Making A Yeast Starter

Do I Need To Make A Yeast Starter?

Making A Yeast Starter

You probably know a thing or two about yeast starters, either you’ve read about them, heard other brewers talk about “making a yeast starter” or you make one before brewing every batch. Home brewers will often profess it’s provided one of the biggest improvements to their beers, but, do you always need to make a yeast starter? That is what we will discuss in this article

Why Make A Yeast Starter?

Yeast is the organism that turns wort into beer or must into wine. Making sure that the condition of the yeast is as good as possible has the knock on effect of producing better beer or wine. To gain the biggest improvements on the fermentation and therefore the biggest improvements in taste you need to make sure you are pitching enough yeast cells and that those cells a viable for fermentation.

These two factors; viability and cell count are the primary concern when you’re pitching yeast. Other factors such as temperature and nutrients are easily controlled, viability and pitching enough yeast to ferment the beer requires a little bit of information about the yeast and some pre-planning before you start brewing.

Yeast Cells and Viability

The number of yeast cells you need for a healthy, vigorous fermentation depends on a few factors such as how much beer you are brewing, whether it’s an ale or lager and the gravity.

All of the yeast available to homebrewers are packaged in quantities suitable for pitching directly into 5 gallons of wort and will ferment the beer, the number of yeast cells in a package, however, starts on the low side, this is fine in most cases because the yeast first phase in the fermenter is to reproduce to ensure there are enough yeast cells available to ferment all the sugars in the wort. However, yeast doesn’t remain stable in the package indefinitely over time the viability of the yeast decreases and the cell count drops meaning the growth phase is stretched out and the fermentation starts poorly.

Yeast viability is a term used to describe the general health of the yeast. As a packet of yeast sits on the shelf in the fridge the number of cells that will be active when pitched in a beer decreases. If the viability drops too much the fermentation will start poorly or in the worst case not at all. Viability is easy enough to check, all packages of yeast have a production date or best before date, the viability of the yeast in the pack decreases over time. Check out the best way to store yeast here.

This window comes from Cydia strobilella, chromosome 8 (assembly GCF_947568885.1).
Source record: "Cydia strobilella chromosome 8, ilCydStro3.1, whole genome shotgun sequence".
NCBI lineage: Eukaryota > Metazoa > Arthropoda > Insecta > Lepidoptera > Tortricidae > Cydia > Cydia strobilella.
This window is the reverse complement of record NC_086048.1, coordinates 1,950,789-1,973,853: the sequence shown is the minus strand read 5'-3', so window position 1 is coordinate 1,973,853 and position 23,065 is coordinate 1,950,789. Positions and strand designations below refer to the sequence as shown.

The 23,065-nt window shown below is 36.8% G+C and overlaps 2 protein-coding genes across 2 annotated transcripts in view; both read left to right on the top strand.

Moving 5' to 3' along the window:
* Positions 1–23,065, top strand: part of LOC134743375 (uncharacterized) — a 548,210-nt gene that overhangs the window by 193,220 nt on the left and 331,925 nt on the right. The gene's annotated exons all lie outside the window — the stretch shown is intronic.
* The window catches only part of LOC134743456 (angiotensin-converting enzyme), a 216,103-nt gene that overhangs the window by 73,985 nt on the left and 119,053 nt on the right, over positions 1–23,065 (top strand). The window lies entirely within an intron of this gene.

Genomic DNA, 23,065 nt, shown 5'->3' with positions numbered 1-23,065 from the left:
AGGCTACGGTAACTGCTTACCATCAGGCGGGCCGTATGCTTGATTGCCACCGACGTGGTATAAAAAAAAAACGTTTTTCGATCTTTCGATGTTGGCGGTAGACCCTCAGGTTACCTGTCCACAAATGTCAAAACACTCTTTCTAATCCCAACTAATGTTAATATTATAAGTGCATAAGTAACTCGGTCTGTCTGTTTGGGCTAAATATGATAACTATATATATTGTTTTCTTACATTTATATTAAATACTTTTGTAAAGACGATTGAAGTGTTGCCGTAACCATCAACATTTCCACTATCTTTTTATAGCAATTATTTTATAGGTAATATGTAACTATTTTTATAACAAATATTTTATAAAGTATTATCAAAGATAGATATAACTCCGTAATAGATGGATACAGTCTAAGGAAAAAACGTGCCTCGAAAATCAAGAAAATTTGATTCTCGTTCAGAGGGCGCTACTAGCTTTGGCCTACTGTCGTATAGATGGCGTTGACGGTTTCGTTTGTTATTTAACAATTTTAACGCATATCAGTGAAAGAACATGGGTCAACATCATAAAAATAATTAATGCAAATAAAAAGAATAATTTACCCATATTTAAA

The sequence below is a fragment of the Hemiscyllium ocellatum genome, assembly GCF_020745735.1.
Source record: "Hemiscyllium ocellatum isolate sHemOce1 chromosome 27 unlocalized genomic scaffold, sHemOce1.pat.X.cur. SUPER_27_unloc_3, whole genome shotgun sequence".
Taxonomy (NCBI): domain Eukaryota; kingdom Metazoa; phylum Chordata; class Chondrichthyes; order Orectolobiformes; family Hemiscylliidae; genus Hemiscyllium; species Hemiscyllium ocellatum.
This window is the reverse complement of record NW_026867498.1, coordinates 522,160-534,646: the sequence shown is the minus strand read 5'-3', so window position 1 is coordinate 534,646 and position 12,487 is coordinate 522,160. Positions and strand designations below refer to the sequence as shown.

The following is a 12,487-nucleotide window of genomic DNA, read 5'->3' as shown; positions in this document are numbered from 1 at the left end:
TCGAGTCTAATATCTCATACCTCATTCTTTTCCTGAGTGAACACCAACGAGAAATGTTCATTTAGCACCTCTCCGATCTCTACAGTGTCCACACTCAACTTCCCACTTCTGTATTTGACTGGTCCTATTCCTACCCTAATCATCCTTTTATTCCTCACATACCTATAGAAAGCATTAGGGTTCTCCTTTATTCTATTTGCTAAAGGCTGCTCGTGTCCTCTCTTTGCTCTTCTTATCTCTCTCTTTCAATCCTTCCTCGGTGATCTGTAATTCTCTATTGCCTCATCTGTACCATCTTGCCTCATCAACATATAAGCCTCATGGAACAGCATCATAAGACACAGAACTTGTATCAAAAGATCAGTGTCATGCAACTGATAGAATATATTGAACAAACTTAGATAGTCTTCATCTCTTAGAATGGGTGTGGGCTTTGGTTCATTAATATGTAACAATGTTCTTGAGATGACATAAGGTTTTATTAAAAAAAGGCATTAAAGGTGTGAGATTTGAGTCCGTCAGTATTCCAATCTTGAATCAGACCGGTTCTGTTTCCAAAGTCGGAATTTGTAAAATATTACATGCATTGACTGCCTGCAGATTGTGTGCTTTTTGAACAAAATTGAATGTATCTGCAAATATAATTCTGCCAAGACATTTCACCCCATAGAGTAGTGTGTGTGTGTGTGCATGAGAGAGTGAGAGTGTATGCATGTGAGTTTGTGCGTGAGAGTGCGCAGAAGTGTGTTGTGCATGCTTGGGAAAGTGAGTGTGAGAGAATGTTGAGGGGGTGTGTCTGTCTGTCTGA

Liquid yeast has a much shorter shelf life than dried yeast. The shelf life for liquid yeast is 4 months, after the 4 months there will only be between 10% -20% viable yeast cells in the package. This means the vast majority of the cells are already useless.

Dried yeast, on the other hand, has a longer shelf life. The viability is only decreased by around 2% – 4% per month meaning after a year of storage you will still have more than half the yeast cells viable to ferment the beer.

When the viability drops and therefore the number of cells available to ferment the beer, it is then worth considering making a yeast starter to ensure fermentation starts quickly and the yeast ferments the beer with a minimum of off flavours.

Yeast Pitching Rate

The amount of yeast we need to pitch is dependent on a few things, firstly the amount of beer being brewed and also the amount of fermentables in the wort/strength of the beer.

A study by George Fix found that optimum pitching rates for ale were 0.75 billion cells per millilitre per degree plato. This translates to around 180 – 200 billion cells for a 20 litre batch of 5% ABV beer. Lager require a higher pitching rate of roughly double this amount.

Bear in mind this is optimum, which is more applicable to commercial breweries but what it indicates is that the stronger the beer you are making the more yeast you’ll need and the higher/lower the volume of beer the more/fewer yeast cells you’ll need to pitch.

Homebrew pitching rates are usually a little lower and this is not a problem if your cleaning and sanitation practices are up to scratch a cell count of 0.5 billion cells per millilitre per degree plato is fine which translates to around 120 – 140 billion cells for a 20 litre batch of 5% ABV beer

If you are ever unsure about how much yeast you are pitching then check out this calculator which helps you work out how much yeast to pitch for the beer you are brewing